Were the crew oxygen and the cockpit door lock controls in the E/E bay?

    Is it possible for a plane to recover from an inadvertent stall, if so can those only happen after takeoff or before landing at slow speeds?

    If this were possible, would this automatically reboot SATCOM?

    Would a pilot this experienced conceive of flying undeterred without comms for 6 hours?

  27. Susie Crowe,

    A lot of what you are asking has been addressed in many of Jeff’s articles and on Duncan Steel.

    As far as my knowledge goes Zaharie and Fariq had never flown together, did not request to fly together on MH370, and yes Fariq was on his first unsupervised flight, due to have a supervisor next time out.

    The crew’s oxygen was replaced March 7th.

    A stall I don’t believe is engine related and don’t think it would affect a satcom link. An engine restart could prompt a reboot, and techies please jump in and correct if wrong.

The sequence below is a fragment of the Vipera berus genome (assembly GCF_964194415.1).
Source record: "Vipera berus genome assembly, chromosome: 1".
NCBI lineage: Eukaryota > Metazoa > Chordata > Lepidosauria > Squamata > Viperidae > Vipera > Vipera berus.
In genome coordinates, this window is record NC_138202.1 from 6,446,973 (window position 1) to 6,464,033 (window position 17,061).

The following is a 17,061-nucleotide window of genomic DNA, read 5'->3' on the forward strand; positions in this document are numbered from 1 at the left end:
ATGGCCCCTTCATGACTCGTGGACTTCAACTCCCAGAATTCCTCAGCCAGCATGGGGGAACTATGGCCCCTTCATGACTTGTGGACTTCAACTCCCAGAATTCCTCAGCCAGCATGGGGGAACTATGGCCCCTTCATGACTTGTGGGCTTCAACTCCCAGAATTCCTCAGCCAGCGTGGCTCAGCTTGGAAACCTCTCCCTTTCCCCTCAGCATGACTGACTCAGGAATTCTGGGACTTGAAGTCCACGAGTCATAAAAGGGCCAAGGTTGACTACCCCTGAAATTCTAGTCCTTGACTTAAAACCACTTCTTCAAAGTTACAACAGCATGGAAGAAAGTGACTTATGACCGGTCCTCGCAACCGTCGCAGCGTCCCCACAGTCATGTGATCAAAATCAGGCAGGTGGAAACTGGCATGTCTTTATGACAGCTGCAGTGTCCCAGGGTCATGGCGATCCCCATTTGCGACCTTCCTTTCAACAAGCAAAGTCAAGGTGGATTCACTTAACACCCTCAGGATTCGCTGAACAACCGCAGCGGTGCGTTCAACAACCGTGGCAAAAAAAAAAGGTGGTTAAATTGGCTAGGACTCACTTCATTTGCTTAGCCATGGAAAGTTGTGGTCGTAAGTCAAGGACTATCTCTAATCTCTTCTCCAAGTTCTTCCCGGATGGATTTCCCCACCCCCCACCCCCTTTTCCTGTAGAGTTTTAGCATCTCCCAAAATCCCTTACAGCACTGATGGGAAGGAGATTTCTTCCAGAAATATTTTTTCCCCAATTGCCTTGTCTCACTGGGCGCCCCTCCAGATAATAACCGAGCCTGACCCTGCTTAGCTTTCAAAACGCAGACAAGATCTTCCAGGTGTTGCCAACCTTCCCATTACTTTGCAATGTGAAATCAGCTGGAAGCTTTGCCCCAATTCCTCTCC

We did request airport surveillance and activity on DS and a good question did all maintenance workers exit 9M-MRO and would that be on airport video surveillance?

    About the pilot or perp, he would consider the 6 hour no comms, transponderless flight if he was making a statement, would have no choice if at gunpoint, or no choice if dealing with some grand technical failure, however bear in mind along with that reboot comes the availability of satphones and no call was attempted from the cockpit after the 18:25 reboot.

  28. @Cheryl
    Thank you and sorry for the redundancy. I guess what I keep going for with the pilot predictability thing is IF the comms turnoff was deliberate, which is almost a given, would the planner have foreseen no intervention? Obviously an integral part would be flying without interference but yet the whole world seemed shocked this could happen so would it not have been a surprise to the perpetrators as well?

  29. @airlandseaman, Fantastic job, Mike. You write that “Reports from the field suggest the Flaperon floated in a flat orientation, probably upside down.” One could easily come to that conclusion from looking at pictures of the flaperon, but were there reports from sources to this effect? Anything you could direct us to, or was it private communication? Thanks. Jeff